--> Skip to main content

Teachings On Empathy In Hinduism

Most of the spiritual traditions say that pure love of God and realisation of one’s spiritual nature raises this noble sentiment in our mind. Real empathy is the natural progression of a deep understanding of the divinity within one’s heart.

The difference between ‘empathy’ and ‘sympathy’ is relevant in this context. Empathy means ‘the ability to understand and share the feelings of another’ whereas sympathy means ‘feelings of pity and sorrow for someone else’s misfortune’. One may develop sympathy instinctively, but real empathy can arise in one’s mind only through spiritual education. We shall now explore the meaning and significance of empathy in different spiritual traditions that act as a beacon light in this hour of distress and confusion.

The teaching of empathy found in the Upanishads is established on the oneness of existence. Seeing ‘all beings in the Self itself, and the Self in all beings’ is the core teaching of the Upanishads.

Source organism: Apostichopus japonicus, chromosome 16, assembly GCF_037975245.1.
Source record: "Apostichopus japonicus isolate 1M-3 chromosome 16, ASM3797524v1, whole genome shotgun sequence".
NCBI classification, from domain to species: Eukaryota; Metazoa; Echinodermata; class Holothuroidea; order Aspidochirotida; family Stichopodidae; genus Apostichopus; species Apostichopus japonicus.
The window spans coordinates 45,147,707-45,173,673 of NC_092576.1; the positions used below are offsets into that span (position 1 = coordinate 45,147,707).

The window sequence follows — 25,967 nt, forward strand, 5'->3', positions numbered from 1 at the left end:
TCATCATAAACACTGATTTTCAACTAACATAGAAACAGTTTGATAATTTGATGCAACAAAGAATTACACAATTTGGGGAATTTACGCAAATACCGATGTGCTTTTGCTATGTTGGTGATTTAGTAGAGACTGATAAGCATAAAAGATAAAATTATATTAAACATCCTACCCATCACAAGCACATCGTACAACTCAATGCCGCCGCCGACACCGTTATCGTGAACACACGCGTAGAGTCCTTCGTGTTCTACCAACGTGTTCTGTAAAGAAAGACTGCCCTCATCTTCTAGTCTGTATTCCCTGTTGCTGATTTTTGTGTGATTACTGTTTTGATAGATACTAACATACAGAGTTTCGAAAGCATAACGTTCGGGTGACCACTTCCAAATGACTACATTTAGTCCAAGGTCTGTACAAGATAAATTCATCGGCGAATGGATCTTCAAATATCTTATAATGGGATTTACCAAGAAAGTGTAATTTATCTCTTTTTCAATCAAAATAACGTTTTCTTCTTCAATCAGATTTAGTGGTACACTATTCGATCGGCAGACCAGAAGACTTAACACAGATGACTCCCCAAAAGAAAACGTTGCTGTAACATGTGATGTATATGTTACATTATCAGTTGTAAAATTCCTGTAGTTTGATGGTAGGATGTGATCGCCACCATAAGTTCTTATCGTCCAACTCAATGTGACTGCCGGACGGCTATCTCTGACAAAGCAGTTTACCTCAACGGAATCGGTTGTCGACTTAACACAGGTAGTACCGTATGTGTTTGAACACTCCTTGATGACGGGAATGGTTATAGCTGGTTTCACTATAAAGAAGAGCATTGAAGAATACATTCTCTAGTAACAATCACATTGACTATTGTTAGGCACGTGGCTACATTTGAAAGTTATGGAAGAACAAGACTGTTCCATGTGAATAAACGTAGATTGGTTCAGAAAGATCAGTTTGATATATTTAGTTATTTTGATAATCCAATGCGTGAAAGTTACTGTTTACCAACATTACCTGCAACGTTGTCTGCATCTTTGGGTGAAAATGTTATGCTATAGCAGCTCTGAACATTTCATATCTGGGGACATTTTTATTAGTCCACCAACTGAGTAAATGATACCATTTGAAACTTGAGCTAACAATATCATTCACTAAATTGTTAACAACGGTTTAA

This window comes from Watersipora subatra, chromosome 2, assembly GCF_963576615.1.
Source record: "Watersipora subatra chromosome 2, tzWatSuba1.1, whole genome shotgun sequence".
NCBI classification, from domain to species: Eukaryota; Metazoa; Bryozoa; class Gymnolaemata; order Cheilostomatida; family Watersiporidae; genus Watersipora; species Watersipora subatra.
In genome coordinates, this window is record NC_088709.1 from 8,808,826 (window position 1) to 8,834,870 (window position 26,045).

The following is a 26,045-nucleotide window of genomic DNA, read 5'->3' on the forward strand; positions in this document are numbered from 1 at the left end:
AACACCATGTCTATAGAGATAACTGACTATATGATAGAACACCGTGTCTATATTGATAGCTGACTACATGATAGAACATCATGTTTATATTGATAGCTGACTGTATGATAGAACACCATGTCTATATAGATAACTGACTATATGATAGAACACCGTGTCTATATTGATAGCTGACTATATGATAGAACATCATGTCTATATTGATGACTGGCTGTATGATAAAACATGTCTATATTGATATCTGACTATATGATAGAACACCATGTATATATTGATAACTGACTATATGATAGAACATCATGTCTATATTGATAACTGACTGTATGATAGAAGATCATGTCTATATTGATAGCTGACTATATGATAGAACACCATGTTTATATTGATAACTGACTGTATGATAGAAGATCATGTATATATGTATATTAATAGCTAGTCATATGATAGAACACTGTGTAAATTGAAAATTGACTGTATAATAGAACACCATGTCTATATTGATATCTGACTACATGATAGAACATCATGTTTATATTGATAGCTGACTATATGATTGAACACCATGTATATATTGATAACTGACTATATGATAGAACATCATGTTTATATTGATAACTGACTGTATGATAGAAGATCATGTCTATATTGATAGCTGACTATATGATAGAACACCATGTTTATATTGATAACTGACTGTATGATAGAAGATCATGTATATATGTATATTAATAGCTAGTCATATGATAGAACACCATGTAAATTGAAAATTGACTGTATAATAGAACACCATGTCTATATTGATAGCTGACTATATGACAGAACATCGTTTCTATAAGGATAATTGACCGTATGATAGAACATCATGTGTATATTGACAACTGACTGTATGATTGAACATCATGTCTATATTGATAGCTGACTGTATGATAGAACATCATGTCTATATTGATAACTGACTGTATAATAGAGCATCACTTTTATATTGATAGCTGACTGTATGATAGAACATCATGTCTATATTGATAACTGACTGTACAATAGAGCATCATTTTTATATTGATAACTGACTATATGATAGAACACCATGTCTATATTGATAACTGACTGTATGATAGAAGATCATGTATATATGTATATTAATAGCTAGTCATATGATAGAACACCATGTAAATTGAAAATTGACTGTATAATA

Brihadaranyaka Upanishad describes the state of oneness, when one becomes everything. In that state, one identifies oneself with the essence of whole existence, which the Upanishad terms as Atman or Brahman. Brihadaranyaka Upanishad says in this regard: ‘Aham brahmasmi iti, tasmaat tat sarvam abhavat; realizing one’s true self as Brahman, one becomes everything.’ This is the highest goal of a human being.

How is this to be practised in our daily life? The Gita shows us the way. ‘Atmaupamyena sarvatra samam pashyati yo’ arjuna, sukham vaa yadi vaa duhkham sa yogi paramo matah; O Arjuna, that yogi is considered the best who judges what is happiness and sorrow in all beings by the same standard as he would apply to himself.’

Bhakti schools of Vedanta give prominence to the love of God. The intense loving devotion is called bhakti. Bhagavata shows how we can make use of this divine love for the good of all.

My presence in all beings should be recognized. … men in distress should be shown sympathy and kindness. … I abide by all beings as their innermost soul. (Srimad Bhagavad Purana).

The Bhakti traditions say that one can develop empathy with others by seeing God in them. The love of God transforms into the love for all beings for it is the same God who resides in the hearts of all. Thus, the empathy, a human emotion, elevates itself into recognizing divinity in all. Seeing God in all is real empathy.